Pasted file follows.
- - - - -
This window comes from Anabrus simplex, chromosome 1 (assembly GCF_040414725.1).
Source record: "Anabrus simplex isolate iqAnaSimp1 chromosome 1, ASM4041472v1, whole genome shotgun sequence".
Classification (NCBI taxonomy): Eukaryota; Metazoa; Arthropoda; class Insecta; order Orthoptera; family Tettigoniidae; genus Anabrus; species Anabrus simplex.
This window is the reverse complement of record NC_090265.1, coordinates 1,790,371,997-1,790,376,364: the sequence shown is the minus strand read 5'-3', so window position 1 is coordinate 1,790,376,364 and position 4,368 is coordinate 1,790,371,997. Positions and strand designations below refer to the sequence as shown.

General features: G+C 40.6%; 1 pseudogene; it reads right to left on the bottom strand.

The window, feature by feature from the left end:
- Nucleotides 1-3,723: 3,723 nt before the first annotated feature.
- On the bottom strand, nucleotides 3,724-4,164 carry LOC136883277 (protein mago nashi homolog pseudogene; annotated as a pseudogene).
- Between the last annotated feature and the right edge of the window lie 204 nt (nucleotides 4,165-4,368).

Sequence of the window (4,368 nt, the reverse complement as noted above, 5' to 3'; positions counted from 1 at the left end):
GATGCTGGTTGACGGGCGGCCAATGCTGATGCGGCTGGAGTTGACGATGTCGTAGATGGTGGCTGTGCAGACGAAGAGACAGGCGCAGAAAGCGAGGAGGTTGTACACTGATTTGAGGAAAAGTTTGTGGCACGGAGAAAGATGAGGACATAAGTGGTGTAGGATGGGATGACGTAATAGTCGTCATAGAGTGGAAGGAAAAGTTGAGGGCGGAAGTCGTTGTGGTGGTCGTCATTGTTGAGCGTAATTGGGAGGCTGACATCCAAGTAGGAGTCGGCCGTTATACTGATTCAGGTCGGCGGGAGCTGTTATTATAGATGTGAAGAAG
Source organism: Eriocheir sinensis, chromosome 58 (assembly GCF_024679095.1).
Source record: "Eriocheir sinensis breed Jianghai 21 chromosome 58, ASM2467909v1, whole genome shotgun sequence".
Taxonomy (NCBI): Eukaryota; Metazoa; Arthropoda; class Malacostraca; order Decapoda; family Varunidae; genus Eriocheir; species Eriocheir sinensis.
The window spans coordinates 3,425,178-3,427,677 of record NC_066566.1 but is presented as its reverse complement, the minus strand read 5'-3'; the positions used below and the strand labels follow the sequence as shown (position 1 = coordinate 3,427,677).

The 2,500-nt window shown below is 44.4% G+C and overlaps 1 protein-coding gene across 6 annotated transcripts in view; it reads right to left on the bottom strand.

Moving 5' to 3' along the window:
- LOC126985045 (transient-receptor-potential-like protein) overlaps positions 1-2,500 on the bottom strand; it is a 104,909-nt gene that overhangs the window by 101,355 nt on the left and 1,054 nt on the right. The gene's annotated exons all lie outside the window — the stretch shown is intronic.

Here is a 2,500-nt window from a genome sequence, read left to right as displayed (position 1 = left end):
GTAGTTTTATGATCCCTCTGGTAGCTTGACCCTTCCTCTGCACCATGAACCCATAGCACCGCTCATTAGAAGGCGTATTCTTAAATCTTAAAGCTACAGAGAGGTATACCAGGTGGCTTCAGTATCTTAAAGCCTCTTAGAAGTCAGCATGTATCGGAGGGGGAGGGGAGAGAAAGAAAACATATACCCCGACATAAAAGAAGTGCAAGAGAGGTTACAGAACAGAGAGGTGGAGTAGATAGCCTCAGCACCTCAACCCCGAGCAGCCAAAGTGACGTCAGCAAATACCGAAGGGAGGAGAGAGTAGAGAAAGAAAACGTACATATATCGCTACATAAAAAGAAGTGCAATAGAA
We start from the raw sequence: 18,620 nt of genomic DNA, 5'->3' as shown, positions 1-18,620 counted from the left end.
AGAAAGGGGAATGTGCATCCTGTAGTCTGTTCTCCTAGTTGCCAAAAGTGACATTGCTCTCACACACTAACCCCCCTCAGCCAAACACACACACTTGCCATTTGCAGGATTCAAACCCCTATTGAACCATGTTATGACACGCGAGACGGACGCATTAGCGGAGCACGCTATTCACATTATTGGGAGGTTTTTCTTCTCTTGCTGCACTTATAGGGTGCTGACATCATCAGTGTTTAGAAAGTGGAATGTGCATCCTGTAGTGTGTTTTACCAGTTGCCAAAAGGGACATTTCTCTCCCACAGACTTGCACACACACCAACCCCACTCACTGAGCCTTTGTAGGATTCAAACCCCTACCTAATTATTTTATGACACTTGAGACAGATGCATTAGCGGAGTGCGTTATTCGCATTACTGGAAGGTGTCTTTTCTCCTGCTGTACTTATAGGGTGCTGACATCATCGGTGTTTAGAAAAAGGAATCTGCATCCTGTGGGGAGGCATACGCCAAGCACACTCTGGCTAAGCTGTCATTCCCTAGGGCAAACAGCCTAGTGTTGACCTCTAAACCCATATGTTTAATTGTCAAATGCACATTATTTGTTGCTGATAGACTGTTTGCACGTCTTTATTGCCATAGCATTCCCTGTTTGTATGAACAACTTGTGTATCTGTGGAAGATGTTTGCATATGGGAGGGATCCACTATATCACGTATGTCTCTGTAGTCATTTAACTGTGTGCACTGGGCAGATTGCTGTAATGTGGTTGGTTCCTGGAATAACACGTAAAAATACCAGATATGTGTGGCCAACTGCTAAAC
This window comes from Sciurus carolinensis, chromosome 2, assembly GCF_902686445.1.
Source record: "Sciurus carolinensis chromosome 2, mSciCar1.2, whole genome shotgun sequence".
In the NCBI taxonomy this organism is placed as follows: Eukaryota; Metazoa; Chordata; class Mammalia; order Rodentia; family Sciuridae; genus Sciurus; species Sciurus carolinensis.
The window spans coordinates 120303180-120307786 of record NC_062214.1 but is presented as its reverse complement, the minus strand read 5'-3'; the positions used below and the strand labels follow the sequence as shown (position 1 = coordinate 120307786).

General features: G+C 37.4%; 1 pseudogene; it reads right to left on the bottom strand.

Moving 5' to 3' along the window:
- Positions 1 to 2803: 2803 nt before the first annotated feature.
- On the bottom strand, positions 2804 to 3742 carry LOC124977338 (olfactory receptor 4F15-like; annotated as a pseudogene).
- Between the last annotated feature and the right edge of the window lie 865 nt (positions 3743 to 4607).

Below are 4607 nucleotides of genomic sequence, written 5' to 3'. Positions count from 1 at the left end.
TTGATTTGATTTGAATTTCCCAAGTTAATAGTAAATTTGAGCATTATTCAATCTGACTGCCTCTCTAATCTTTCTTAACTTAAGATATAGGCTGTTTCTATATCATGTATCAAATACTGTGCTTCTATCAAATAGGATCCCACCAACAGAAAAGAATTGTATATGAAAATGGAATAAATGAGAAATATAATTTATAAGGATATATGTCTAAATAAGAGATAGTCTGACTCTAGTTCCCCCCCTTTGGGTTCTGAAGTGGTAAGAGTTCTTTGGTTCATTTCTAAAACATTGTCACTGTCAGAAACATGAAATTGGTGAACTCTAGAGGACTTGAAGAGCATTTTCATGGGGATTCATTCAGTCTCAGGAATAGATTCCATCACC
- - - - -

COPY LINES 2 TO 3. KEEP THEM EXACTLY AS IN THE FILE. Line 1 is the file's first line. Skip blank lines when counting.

Source record: "Anabrus simplex isolate iqAnaSimp1 chromosome 1, ASM4041472v1, whole genome shotgun sequence".
Classification (NCBI taxonomy): Eukaryota; Metazoa; Arthropoda; class Insecta; order Orthoptera; family Tettigoniidae; genus Anabrus; species Anabrus simplex.